# Option value

This is an introductory page in Options. If you are unfamiliar with any of the terms, you can refer to the Options Glossary.

The option value is estimated through a predictive formula like Black Scholes or through a numerical method like Binomial Tree model. This price can often be interpreted as the expected value of the option on expiration, given the information in the market.

The value of an option can be divided into 2 parts:

- **Intrinsic Value**: The value of exercising an in the money option.

- **Extrinsic (Time) Value** The value of the price insurance obtained from the right to exercise (or not exercise) the option. This is always non-negative.

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## Intrinsic Value

For American options, the intrinsic value is easily calculated, as the expected profit from (smartly) exercising the option.

Let's say we have a call option. When the stock price \( S \) is greater than the strike price \( X \), then we can buy the stock at \(X\) through exercising the call and sell the stock at \(S\) in the market. This gives us an intrinsic value of \( S - X \). When the stock price \(S\) is lower then the strike price \(X\), then we would choose to not exercise the call option, hence it has an intrinsic value of 0. Thus,

\[ \text{Intrinsic value of Call} = \max( S - X , 0 ). \]

We can perform a similar analysis for the put option. When the stock price \(S \) is lower than the strike price \(X\), then exercising the put will allow us to buy the stock at \(S\) and sell the stock at \(X\) through exercising. This gives us an intrinsic value of \( X - S \). When the stock price \(S\) is higher than the strike price \(X\), then we would choose to not exercise the put option, hence it has an intrinsic value of 0. Thus,

\[ \text{Intrinsic value of Put} = \max( X-S , 0 ). \]

###### Image credit: Thinkorswim

For European options, because they can only be exercised on expiry, the intrinsic value of the option is calculated on the future price, which would include any dividends that are to be paid out.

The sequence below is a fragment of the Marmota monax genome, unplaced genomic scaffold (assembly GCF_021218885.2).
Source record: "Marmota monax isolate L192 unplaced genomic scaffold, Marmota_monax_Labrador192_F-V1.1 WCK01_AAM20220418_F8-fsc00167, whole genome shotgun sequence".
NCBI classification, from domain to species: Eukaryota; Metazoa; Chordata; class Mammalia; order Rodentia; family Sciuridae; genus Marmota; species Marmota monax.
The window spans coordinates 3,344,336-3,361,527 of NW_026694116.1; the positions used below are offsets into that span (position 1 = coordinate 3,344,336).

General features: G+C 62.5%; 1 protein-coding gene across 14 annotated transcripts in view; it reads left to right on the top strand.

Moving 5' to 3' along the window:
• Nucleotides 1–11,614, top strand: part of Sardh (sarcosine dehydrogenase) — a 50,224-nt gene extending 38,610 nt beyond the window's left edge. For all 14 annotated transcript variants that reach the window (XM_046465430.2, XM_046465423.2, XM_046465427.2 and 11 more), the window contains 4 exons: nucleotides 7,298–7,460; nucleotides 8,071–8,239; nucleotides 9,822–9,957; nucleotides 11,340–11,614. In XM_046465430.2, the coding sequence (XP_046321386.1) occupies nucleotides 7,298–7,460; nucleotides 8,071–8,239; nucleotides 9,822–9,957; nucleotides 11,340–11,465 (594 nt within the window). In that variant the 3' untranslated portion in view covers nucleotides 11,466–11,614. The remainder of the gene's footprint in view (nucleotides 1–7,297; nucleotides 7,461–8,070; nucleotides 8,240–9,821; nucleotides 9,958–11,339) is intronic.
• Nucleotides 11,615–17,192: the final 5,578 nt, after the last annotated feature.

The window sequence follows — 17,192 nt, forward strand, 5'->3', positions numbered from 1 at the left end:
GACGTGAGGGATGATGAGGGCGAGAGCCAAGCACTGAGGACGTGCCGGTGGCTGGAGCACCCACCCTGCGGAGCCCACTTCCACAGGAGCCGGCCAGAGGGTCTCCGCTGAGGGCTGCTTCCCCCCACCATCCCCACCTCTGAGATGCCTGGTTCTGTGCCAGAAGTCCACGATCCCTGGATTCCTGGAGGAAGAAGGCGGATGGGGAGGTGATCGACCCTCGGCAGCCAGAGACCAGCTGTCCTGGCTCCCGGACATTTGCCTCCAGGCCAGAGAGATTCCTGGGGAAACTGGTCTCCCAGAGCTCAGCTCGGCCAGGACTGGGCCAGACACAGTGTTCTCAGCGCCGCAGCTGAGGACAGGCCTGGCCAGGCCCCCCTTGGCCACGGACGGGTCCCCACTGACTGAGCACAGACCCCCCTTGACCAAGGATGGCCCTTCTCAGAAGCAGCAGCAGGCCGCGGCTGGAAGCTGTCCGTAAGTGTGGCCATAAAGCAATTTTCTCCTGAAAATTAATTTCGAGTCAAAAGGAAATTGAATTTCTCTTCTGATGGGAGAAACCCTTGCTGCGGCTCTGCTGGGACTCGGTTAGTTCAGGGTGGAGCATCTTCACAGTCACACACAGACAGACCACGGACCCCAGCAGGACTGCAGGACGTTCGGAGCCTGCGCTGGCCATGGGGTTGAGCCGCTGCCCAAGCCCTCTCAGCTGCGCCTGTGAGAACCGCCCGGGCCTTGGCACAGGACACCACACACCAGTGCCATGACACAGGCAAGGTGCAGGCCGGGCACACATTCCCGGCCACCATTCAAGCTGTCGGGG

For example, if the stock is worth $30, we would typically expect the call option on the $25 strike to be worth at least $5, reflecting the intrinsic value. However, if the stock will be paying a dividend of $3 before expiry, then the future value of the stock is only \( $ 30 - $3 = $ 27 \) (and account for interest), and thus the option could be trading for less than $5.

As such, we have

\[ \text{Intrinsic value of Call} = \max( F - X , 0 ). \]

\[ \text{Intrinsic value of Put} = \max( X-F , 0 ). \]

## Extrinsic Value

The time value of an option is the difference between the Option value and the Intrinsic Value.

\[ \text{Time value} = \text{ Option value } - \text{ Intrinsic value} \]

Note that this is always non-negative, as it reflects the right (but not obligation) to perform at trade at the strike price.

For European options with no possibility of early exercise, the time value of the put and call on the same strike and expiry are the same.

**Assuming that her prediction comes true**, which of the following option strategies would yield the most profit?

Note: No other corresponding trades are done. In particular, she does not hedge her delta exposure.

###### Image credit: Thinkorswim

For American options, the time value of the put and the call could be slightly different, to reflect the early exercise premium. For example, a deep-in-the-money call that will be early exercised may be trading at intrinsic value (and thus has no time value), while the put could be trading way above $0. Having said that, for options that are close to at-the-money or are expiring soon, the calls and puts will have the same time value.